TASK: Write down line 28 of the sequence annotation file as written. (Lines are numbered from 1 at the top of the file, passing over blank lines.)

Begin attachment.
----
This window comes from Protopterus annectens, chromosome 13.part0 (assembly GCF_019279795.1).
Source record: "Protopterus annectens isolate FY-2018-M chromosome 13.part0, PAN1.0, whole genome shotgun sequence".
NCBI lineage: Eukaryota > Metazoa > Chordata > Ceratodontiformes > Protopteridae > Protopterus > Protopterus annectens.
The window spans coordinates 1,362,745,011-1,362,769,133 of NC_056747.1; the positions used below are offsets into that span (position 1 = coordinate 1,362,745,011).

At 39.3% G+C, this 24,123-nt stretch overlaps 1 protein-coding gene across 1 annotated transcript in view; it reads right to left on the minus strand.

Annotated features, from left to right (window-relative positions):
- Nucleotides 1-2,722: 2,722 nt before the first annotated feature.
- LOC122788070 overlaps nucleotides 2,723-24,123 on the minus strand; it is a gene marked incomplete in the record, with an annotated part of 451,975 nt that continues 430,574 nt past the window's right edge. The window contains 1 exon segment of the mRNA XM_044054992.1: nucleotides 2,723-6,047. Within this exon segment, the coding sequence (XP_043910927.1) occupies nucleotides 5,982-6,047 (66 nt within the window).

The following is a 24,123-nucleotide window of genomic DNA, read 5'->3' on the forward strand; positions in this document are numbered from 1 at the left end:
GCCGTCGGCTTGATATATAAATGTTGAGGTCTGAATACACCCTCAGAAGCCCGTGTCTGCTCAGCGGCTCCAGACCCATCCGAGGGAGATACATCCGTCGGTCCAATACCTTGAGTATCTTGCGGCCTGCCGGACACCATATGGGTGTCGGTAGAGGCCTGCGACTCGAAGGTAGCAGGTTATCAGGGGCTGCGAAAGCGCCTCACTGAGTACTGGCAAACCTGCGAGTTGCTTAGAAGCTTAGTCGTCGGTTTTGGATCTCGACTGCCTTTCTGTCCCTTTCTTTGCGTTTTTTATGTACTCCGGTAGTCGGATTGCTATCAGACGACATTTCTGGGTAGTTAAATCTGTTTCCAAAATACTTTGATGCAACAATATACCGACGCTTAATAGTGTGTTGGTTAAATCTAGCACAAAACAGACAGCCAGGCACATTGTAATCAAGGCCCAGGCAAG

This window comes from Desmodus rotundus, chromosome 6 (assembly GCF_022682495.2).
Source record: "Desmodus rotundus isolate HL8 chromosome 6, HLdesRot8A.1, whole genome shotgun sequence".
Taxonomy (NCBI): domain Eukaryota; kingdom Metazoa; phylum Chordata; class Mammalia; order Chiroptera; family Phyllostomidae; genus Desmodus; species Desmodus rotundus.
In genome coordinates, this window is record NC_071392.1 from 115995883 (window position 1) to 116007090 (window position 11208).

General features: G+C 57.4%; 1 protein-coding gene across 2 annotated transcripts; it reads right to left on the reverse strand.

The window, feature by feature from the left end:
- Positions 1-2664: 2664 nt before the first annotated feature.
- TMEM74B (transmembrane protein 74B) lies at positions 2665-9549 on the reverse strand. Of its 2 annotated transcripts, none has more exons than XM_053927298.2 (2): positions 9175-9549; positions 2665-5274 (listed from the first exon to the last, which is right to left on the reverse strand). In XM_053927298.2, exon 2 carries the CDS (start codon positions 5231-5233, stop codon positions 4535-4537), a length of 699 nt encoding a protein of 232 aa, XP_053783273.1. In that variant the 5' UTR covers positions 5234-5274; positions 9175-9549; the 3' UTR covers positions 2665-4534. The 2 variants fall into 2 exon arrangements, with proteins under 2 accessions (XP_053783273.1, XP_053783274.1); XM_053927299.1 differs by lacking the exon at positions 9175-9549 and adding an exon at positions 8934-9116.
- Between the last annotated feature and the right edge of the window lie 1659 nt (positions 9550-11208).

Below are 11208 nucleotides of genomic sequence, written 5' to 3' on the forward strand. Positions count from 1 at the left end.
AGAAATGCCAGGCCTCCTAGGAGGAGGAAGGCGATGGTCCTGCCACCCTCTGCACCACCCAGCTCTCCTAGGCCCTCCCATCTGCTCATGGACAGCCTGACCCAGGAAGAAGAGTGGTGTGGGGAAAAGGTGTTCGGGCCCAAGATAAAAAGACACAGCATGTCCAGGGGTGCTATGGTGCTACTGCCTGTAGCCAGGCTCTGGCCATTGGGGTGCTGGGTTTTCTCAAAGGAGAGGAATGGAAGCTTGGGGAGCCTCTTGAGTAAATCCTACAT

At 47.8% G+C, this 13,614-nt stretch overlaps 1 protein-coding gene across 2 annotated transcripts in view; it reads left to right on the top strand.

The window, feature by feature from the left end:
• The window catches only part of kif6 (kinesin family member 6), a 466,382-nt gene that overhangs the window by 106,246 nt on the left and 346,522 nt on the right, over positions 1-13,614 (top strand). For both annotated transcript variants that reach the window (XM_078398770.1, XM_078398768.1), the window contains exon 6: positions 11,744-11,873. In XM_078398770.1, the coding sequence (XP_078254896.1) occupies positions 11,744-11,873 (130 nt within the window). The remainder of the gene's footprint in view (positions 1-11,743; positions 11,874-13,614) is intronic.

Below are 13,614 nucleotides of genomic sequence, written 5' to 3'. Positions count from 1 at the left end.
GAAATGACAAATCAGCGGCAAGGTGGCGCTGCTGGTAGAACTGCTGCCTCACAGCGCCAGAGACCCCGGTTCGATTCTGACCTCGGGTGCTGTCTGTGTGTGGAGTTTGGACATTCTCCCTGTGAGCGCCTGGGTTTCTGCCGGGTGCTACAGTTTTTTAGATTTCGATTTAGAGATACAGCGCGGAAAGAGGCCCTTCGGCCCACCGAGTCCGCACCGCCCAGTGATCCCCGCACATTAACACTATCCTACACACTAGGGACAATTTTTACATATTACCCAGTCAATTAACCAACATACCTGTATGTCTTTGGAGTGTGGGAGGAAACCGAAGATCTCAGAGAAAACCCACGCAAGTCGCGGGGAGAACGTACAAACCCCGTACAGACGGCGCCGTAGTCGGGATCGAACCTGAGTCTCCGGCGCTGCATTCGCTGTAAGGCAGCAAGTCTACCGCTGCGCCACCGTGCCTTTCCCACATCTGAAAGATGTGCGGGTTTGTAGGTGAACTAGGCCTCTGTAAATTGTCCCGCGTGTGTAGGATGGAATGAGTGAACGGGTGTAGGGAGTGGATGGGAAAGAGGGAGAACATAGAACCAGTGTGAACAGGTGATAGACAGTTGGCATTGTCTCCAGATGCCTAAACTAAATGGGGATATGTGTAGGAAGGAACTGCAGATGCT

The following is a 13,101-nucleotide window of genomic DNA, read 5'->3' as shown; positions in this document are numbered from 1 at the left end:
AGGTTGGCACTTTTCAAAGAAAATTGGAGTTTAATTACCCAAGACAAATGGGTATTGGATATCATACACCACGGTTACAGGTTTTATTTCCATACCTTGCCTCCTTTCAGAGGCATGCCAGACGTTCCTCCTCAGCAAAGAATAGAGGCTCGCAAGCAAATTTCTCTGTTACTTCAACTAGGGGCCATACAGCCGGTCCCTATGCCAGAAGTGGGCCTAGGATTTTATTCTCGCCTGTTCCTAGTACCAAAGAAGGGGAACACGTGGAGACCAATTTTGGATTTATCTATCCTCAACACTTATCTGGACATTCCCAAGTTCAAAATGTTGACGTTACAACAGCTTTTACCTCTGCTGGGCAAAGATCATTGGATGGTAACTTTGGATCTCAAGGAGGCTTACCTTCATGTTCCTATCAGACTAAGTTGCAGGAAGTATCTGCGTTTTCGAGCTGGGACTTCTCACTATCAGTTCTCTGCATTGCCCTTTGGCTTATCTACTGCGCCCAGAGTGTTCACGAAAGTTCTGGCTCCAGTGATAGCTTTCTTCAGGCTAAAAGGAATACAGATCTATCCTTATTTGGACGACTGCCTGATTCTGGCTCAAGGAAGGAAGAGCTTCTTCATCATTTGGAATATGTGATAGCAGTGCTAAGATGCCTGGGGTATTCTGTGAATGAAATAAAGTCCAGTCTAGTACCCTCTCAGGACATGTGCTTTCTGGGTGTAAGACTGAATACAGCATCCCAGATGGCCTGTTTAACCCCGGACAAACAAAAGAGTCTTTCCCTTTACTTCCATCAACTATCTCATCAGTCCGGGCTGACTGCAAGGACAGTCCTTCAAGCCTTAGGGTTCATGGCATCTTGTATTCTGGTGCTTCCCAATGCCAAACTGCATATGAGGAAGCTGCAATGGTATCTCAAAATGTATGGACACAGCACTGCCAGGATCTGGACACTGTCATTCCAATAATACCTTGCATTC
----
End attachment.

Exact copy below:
AGGTTGGCACTTTTCAAAGAAAATTGGAGTTTAATTACCCAAGACAAATGGGTATTGGATATCATACACCACGGTTACAGGTTTTATTTCCATACCTTGCCTCCTTTCAGAGGCATGCCAGACGTTCCTCCTCAGCAAAGAATAGAGGCTCGCAAGCAAATTTCTCTGTTACTTCAACTAGGGGCCATACAGCCGGTCCCTATGCCAGAAGTGGGCCTAGGATTTTATTCTCGCCTGTTCCTAGTACCAAAGAAGGGGAACACGTGGAGACCAATTTTGGATTTATCTATCCTCAACACTTATCTGGACATTCCCAAGTTCAAAATGTTGACGTTACAACAGCTTTTACCTCTGCTGGGCAAAGATCATTGGATGGTAACTTTGGATCTCAAGGAGGCTTACCTTCATGTTCCTATCAGACTAAGTTGCAGGAAGTATCTGCGTTTTCGAGCTGGGACTTCTCACTATCAGTTCTCTGCATTGCCCTTTGGCTTATCTACTGCGCCCAGAGTGTTCACGAAAGTTCTGGCTCCAGTGATAGCTTTCTTCAGGCTAAAAGGAATACAGATCTATCCTTATTTGGACGACTGCCTGATTCTGGCTCAAGGAAGGAAGAGCTTCTTCATCATTTGGAATATGTGATAGCAGTGCTAAGATGCCTGGGGTATTCTGTGAATGAAATAAAGTCCAGTCTAGTACCCTCTCAGGACATGTGCTTTCTGGGTGTAAGACTGAATACAGCATCCCAGATGGCCTGTTTAACCCCGGACAAACAAAAGAGTCTTTCCCTTTACTTCCATCAACTATCTCATCAGTCCGGGCTGACTGCAAGGACAGTCCTTCAAGCCTTAGGGTTCATGGCATCTTGTATTCTGGTGCTTCCCAATGCCAAACTGCATATGAGGAAGCTGCAATGGTATCTCAAAATGTATGGACACAGCACTGCCAGGATCTGGACACTGTCATTCCAATAATACCTTGCATTC